Am I the only one who goes to Rosh Hashana and Yom Kippur services to listen and participate?
Probably not. But why do I feel that way sometimes?
I realize it would be hypocritical to say I sit (and stand and sit and stand) through all those hours of psalms, songs, sermons and speeches totally focused and absorbed in prayer and pious contemplation. I'm human. My mind wanders. I think about a thousand things.
I read a passage in the Machzor and wonder how it relates to my life. A phrase captures my attention, and I try to understand what it really means. A thought enters my head, and I find myself lost in the liturgy.
But the services are skillfully arranged to bring me back. My mental meandering suddenly stops when the Torahs are removed from the Ark and carried around the sanctuary. My daydreaming ceases when the shofar is blown. The noise of the busy street just outside the synagogue doors seems to fade when I'm tuned in to the rabbi's broadcast frequency.
And when the Kohanim gather on the bimah and the rest of the congregation turns its collective face away, I am entranced by the haunting sound of the davening.
A synagogue is a house of worship. When we gather there on yom tov and Shabbat, it's for one reason -- prayer. We pray for understanding, consolation, guidance and more. And on Yom Kippur, forgiveness heads the list of what we seek.
We should always feel welcome at our synagogues. But we should remember where we are and why we are there. There will be opportunities to talk to friends following services. There will be hundreds of other days during the year to discuss sports, stocks and other secular subjects.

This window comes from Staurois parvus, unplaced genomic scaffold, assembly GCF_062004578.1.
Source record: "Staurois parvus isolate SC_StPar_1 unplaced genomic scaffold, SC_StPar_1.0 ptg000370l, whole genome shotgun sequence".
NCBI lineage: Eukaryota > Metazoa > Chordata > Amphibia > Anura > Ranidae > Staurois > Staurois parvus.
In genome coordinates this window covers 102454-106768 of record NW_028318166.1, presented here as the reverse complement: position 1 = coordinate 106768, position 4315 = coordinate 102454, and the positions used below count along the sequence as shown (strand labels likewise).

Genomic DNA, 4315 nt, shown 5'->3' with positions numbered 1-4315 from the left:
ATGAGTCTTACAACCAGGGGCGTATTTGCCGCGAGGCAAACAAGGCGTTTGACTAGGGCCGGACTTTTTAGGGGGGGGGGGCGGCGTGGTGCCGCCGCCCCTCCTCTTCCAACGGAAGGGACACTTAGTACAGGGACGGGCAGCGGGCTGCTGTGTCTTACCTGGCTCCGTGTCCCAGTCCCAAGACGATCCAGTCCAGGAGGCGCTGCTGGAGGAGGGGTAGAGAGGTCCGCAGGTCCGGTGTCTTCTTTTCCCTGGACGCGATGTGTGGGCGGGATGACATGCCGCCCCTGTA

I am easily distracted, I was not blessed with X-ray vision and I have allergies.
I can't concentrate when the level of chatter among the worshippers turns into a deafening drone. I can't see the bimah when the tall woman seated in front of me wears a big hat that puts feathers in my face. I sneeze and get a bad headache when I'm near someone soaked in perfume or cologne.
I do enjoy an occasional giggle and other happy sounds of babies and small children in shul. But when the kids cry incessantly, it's time to take them out for a change of scenery or whatever.
The stress of living in our techno-driven society can be overwhelming. The frenzy of phone calls, e-mails, deadlines and demands can darken the brightest day.
So now, more than ever before, I treasure this time of year. I welcome the breaks from commerce and computers. I appreciate the switch from virtual to virtuous. And I value this chance to recharge my spirit, review my actions and reactions, and reevaluate my goals and the path that leads me to them.
Maybe I'm too sensitive to my surroundings. Or maybe I'm just a chronic complainer who never learned how to pray well with others. But whatever the reason, please humor me. Give me and my legions of co-kvetchers a break this year. Go easy on the fragrance. Turn off the alarm on your watch. Leave your cell phone at home. Shut off the bleeping beeper. Try to keep conversation to a minimum.
It's all a matter of respect -- for these holy days and for your rabbi, cantor and co-congregants.
In return for your cooperation, you'll get our gratitude and good wishes for a healthy, happy and hassle-free new year.
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